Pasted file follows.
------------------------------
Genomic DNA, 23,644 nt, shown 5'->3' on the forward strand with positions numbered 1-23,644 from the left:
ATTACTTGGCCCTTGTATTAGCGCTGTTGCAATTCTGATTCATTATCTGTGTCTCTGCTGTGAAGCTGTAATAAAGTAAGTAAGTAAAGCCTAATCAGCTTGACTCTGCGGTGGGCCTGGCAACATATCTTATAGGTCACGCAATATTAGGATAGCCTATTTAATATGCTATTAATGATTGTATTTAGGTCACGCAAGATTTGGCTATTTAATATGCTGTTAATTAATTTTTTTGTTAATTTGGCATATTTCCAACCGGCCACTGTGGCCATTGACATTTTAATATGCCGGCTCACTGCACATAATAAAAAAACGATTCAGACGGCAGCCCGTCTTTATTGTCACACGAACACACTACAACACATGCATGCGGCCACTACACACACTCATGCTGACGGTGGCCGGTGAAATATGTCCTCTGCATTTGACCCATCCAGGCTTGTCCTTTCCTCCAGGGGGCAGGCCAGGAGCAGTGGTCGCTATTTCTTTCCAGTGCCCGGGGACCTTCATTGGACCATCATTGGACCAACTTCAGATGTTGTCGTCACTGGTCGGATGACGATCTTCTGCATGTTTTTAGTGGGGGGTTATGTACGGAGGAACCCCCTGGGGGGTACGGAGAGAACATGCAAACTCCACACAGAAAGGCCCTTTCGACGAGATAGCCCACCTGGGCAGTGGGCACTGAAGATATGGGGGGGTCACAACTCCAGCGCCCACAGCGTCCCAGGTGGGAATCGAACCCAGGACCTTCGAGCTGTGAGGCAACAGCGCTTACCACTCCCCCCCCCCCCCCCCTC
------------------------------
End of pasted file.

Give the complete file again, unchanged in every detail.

Genomic DNA, 23,644 nt, shown 5'->3' on the forward strand with positions numbered 1-23,644 from the left:
ATTACTTGGCCCTTGTATTAGCGCTGTTGCAATTCTGATTCATTATCTGTGTCTCTGCTGTGAAGCTGTAATAAAGTAAGTAAGTAAAGCCTAATCAGCTTGACTCTGCGGTGGGCCTGGCAACATATCTTATAGGTCACGCAATATTAGGATAGCCTATTTAATATGCTATTAATGATTGTATTTAGGTCACGCAAGATTTGGCTATTTAATATGCTGTTAATTAATTTTTTTGTTAATTTGGCATATTTCCAACCGGCCACTGTGGCCATTGACATTTTAATATGCCGGCTCACTGCACATAATAAAAAAACGATTCAGACGGCAGCCCGTCTTTATTGTCACACGAACACACTACAACACATGCATGCGGCCACTACACACACTCATGCTGACGGTGGCCGGTGAAATATGTCCTCTGCATTTGACCCATCCAGGCTTGTCCTTTCCTCCAGGGGGCAGGCCAGGAGCAGTGGTCGCTATTTCTTTCCAGTGCCCGGGGACCTTCATTGGACCATCATTGGACCAACTTCAGATGTTGTCGTCACTGGTCGGATGACGATCTTCTGCATGTTTTTAGTGGGGGGTTATGTACGGAGGAACCCCCTGGGGGGTACGGAGAGAACATGCAAACTCCACACAGAAAGGCCCTTTCGACGAGATAGCCCACCTGGGCAGTGGGCACTGAAGATATGGGGGGGTCACAACTCCAGCGCCCACAGCGTCCCAGGTGGGAATCGAACCCAGGACCTTCGAGCTGTGAGGCAACAGCGCTTACCACTCCCCCCCCCCCCCCCCTC